Ministerial Conference on Antibiotic Resistance
Joining Forces for Future Health
Date: 25-26 June 2014
Place: The Hague, The Netherlands
Global call made to take action on antimicrobial resistance
27 June 2014 ¦ Ministers of health and senior officials from 20 countries of all regions called yesterday for intensified political action to tackle the global threat of antimicrobial resistance, (AMR), which threatens effective prevention and treatment of more and more infections.
Antimicrobial resistant bacteria, parasites, viruses and fungi, present a threat that has governments worldwide focusing more closely on this problem, which is so serious that it threatens the ability to practice modern medicine, including treatment of infections, many chronic diseases such as cancer, and the protection of those undergoing surgery.
“Antimicrobial resistance is not a future threat looming on the horizon. It is here, right now, and the consequences are devastating,” said WHO Director-General Dr Margaret Chan at the opening of the two-day Ministerial Conference on Antibiotic Resistance in The Hague. “Our three agencies (WHO, FAO and OIE) face similar challenges, including poor surveillance in the health and animal sectors, weak laboratory support and, above all, the almost total absence of regulatory capacity in many countries.”
The conference issued a joint outcome statement from Ministers of Health and Ministers of Agriculture, titled Joining Forces for Future Health, which strongly supported the development of the AMR Global Action Plan and many specific actions.
The Netherlands Minister of Health Edith Schippers said: “The Global Action Plan needs a step-by-step approach to combat AMR, but this fight needs to start now. Experts know that AMR is a serious problem, but the people also have to become fully aware of the AMR story. It is clear that priorities and concerns vary across different countries, regions and sectors. But the human and animal health case, as well as the economic implications, have been made crystal clear by health leaders from around the world.”
Her Dutch agriculture ministry counterpart, Sharon Dijksma, said the fight against AMR requires a coordinated approach between health and livestock sectors on the effective use of antibiotics in both humans and animals, as well as improved infection prevention and surveillance of veterinarian use of antibiotics in animals.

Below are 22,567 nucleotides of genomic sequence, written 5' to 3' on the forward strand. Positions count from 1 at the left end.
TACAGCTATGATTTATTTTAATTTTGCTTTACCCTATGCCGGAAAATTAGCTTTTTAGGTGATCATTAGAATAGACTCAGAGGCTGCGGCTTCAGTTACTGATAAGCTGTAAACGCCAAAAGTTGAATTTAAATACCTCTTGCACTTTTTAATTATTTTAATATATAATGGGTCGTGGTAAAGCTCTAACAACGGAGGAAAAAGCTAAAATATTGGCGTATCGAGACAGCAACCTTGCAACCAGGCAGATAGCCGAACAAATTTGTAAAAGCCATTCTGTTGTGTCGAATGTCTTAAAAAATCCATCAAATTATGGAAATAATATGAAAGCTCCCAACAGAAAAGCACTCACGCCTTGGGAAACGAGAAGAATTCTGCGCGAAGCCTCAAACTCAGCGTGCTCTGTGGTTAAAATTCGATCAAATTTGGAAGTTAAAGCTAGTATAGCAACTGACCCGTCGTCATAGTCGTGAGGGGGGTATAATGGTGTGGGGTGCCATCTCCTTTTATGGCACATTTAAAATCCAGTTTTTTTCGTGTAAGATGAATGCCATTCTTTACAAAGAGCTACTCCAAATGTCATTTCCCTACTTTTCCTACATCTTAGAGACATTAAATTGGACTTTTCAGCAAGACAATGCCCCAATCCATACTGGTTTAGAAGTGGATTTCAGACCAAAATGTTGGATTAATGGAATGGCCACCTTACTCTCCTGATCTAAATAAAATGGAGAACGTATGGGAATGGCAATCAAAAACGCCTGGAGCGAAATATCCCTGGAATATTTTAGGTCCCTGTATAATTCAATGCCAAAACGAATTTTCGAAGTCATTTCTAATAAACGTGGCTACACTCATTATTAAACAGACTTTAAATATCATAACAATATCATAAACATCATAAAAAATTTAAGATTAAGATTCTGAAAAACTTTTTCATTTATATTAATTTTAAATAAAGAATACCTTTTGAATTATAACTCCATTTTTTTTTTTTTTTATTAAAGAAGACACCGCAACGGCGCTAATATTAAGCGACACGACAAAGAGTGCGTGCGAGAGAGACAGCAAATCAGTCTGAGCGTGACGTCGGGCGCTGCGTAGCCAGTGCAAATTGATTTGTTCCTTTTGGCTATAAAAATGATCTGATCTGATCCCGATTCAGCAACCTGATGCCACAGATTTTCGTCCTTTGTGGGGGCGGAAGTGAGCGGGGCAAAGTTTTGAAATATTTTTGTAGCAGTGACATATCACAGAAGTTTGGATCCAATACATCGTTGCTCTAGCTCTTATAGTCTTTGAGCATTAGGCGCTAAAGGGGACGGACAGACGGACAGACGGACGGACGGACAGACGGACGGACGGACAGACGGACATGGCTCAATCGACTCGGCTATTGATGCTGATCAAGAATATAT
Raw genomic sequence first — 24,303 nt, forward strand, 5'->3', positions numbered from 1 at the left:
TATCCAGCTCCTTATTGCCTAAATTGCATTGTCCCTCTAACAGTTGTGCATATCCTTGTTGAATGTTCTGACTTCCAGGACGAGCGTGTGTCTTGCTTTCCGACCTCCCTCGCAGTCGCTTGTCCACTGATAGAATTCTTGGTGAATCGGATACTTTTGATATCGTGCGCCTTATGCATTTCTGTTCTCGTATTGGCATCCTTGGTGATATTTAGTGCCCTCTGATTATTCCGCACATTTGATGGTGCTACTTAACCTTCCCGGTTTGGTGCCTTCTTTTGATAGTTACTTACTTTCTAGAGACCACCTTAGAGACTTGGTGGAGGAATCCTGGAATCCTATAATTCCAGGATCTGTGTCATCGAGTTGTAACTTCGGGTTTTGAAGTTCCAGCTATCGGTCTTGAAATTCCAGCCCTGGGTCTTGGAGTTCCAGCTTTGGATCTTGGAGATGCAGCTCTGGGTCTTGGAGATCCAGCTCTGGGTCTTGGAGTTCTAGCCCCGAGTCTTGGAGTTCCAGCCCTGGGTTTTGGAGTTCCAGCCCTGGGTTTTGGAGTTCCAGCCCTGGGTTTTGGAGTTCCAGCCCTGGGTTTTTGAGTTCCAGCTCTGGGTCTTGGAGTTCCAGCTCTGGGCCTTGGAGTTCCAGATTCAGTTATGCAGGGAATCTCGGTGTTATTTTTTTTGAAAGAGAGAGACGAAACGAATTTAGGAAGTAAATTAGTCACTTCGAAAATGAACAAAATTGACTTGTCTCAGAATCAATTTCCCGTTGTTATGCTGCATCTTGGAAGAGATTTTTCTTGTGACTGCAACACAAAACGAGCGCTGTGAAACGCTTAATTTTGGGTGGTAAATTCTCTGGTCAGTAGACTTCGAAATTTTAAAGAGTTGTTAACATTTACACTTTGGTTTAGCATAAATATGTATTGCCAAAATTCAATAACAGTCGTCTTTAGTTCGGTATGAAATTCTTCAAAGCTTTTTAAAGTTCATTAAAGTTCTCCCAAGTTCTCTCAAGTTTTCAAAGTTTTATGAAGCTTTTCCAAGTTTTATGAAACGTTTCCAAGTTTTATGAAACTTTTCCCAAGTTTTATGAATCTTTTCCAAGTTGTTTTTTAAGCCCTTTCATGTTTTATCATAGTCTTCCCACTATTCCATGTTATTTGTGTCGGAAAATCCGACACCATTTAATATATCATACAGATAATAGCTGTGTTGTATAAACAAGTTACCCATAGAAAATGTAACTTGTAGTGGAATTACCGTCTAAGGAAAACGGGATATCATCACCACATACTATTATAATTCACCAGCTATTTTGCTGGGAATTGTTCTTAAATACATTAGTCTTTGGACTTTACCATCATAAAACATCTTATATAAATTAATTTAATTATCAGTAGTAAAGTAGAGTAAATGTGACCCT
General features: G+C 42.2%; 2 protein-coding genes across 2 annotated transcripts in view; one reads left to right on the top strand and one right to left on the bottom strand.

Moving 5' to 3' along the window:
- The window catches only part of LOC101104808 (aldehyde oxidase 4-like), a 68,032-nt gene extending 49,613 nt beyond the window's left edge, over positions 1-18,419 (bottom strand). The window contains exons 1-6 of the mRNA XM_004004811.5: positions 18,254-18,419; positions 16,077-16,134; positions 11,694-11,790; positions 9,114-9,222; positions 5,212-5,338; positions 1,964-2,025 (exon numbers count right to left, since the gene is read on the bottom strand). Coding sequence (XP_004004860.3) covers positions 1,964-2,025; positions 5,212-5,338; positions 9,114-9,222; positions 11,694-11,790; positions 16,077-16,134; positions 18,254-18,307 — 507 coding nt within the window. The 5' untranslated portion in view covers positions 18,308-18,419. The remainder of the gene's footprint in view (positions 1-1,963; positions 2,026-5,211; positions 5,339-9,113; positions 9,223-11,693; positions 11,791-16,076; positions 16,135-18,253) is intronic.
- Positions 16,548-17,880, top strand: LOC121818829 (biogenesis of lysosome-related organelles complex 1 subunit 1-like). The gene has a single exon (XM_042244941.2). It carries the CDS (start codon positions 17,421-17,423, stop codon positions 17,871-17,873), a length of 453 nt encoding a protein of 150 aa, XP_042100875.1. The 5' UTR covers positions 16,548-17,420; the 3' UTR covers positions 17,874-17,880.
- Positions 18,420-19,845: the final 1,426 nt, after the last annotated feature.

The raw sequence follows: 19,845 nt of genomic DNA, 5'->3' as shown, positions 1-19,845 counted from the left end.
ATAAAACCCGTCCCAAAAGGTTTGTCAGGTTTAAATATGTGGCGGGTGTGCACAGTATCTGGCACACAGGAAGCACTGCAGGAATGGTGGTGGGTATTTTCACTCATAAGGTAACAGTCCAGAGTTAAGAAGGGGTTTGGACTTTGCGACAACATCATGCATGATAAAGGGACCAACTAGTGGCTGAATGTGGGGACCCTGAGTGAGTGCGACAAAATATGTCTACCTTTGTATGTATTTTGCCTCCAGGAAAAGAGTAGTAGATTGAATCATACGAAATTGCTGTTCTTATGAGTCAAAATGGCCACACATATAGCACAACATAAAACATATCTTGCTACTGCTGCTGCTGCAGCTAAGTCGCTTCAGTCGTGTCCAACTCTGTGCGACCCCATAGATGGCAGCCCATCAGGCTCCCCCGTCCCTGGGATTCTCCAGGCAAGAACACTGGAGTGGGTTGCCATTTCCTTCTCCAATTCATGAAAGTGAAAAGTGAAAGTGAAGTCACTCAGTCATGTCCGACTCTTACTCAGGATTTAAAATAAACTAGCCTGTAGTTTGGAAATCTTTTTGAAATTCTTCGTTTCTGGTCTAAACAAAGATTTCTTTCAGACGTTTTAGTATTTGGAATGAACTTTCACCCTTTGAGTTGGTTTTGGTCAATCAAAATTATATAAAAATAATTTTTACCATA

The Hague event was organised by the Netherlands government and co-sponsored WHO. Participants included Ministers and high level representatives from Health and Agriculture and other key partners in the fight against AMR, including the UN Food and Agriculture Organization and OIE: The World Organisation for Animal Health, The European Commission and the World Bank. All spoke of the need for urgent global action to curb the AMR threat. Key points included:
- There are linkages between antimicrobial use in animals and the threat of antibiotic resistance in humans and animals;
- Full endorsement of the urgent need for a Global Action Plan for Antimicrobial Resistance, and for the United Nations General Assembly to stage a High-level Meeting on the issue in 2016;
- Intensified action at national and regional levels to reduce the AMR threat;
- Health ministers should lead a cross-governmental approach to AMR;
- Because of AMR’s global threat, measures could be taken on the precautionary principle, even though scientific evidence for possible measures is not always available;
- Improved hygiene, infection prevention monitoring and control programmes are essential for preventing AMR;
- In the rearing of animals, the need for antimicrobials can be reduced by improved hygiene measures, management and vaccination;
- A robust pipeline of new and next generation antibiotics is needed, as are the development and use of rapid, point-of-need diagnostics to identify and characterize bacterial resistance.
The direct impact of AMR is already very high and growing worse. In Europe alone, it is estimated that AMR kills 25 000 people annually and costs the economy €1.5 billion (US$2 billion). In 2012, there were about 450 000 new cases of multidrug-resistant tuberculosis (MDR-TB) worldwide – just one disease that had been long considered easily treatable with modern medicines.